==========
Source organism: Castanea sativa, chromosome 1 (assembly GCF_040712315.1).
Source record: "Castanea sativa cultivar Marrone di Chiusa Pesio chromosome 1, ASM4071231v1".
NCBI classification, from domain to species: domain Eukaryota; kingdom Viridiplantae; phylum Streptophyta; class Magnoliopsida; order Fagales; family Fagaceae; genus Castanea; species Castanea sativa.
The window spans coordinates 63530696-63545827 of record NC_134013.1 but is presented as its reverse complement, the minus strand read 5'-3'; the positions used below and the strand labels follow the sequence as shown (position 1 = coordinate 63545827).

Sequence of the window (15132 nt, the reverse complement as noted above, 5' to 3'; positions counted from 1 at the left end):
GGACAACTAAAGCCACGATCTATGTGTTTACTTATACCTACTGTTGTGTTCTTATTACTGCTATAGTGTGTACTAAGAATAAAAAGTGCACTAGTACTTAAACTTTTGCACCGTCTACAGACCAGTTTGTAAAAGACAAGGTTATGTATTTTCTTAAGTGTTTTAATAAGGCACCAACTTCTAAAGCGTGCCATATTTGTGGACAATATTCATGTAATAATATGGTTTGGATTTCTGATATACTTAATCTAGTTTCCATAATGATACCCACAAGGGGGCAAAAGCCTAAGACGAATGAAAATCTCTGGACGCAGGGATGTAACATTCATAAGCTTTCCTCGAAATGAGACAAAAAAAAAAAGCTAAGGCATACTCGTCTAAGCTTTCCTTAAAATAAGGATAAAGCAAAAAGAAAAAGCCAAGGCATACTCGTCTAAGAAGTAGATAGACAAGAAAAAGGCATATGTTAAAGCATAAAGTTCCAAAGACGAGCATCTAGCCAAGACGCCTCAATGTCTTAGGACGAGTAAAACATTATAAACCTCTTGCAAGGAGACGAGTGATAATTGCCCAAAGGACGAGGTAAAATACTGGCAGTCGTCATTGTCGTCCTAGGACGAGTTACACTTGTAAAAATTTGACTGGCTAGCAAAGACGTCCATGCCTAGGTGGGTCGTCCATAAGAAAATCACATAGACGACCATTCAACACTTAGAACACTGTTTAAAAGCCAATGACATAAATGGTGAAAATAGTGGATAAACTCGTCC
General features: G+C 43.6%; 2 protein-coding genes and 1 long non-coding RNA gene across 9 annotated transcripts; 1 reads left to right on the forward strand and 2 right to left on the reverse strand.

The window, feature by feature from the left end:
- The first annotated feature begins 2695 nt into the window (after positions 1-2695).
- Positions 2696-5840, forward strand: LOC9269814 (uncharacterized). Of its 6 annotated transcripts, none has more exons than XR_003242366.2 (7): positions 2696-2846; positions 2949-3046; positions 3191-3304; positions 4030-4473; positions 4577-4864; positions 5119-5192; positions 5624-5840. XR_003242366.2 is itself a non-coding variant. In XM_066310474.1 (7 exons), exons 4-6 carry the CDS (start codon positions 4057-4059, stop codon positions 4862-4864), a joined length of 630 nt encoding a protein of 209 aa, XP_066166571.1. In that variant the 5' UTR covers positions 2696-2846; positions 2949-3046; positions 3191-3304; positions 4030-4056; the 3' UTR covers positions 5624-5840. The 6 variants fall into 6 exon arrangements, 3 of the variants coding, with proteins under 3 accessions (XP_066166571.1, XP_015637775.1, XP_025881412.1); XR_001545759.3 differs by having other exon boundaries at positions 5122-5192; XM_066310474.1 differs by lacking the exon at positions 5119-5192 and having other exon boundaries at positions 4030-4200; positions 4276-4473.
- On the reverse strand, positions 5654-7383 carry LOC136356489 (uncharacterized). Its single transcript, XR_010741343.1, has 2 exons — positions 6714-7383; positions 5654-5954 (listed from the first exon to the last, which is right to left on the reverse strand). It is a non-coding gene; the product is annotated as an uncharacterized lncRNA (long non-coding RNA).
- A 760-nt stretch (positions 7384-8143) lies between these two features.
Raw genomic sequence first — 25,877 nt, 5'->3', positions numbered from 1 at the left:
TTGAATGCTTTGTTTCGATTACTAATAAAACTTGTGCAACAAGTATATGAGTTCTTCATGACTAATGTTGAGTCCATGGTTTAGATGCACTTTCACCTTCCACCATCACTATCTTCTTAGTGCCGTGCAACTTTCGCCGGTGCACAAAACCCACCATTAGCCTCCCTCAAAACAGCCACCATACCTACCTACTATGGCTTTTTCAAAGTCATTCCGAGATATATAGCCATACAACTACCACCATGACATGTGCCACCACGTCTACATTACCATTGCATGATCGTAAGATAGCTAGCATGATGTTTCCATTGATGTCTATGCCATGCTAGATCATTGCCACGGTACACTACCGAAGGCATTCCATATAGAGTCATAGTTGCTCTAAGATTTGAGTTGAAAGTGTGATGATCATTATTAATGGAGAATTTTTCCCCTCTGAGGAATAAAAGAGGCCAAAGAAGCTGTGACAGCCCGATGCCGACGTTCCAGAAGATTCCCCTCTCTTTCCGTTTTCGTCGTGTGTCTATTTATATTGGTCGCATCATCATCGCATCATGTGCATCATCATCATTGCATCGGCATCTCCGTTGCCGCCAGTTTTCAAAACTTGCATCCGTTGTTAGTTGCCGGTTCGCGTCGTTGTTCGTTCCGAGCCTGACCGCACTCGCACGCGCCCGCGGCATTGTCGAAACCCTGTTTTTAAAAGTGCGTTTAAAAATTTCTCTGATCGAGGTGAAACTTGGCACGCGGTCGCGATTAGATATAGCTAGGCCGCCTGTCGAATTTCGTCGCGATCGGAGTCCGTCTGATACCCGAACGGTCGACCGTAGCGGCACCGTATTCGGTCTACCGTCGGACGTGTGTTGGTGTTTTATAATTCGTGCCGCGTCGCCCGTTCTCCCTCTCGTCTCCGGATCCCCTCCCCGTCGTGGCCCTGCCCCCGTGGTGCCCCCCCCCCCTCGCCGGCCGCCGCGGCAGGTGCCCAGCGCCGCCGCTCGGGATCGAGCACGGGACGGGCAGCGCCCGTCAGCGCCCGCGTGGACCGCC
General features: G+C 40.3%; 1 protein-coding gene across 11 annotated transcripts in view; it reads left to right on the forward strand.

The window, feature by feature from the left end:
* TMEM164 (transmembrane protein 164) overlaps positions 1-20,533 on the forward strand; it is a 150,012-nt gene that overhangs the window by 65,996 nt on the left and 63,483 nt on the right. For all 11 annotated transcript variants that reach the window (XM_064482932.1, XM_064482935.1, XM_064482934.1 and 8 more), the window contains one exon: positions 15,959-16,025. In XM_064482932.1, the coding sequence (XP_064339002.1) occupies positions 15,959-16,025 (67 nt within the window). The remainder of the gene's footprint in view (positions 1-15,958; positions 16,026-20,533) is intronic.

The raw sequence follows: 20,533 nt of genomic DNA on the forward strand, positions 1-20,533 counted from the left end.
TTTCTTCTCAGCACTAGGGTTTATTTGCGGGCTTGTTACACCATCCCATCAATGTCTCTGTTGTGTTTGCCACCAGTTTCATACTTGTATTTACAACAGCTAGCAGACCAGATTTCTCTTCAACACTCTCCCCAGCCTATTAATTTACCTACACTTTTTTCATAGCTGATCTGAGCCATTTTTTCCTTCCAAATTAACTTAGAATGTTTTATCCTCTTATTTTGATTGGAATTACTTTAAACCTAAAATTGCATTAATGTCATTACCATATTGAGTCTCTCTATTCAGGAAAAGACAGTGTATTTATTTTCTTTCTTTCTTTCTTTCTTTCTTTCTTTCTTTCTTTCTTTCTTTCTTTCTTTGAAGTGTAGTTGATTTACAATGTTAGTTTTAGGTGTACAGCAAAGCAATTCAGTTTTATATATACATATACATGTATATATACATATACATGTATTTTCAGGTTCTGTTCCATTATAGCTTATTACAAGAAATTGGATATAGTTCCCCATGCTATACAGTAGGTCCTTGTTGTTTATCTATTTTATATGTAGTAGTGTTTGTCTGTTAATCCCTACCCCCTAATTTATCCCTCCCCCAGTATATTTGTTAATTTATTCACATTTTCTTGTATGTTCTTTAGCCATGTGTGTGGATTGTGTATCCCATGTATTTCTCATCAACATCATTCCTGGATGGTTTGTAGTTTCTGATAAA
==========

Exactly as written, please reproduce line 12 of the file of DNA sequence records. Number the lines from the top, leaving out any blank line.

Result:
- A 760-nt stretch (positions 7384-8143) lies between these two features.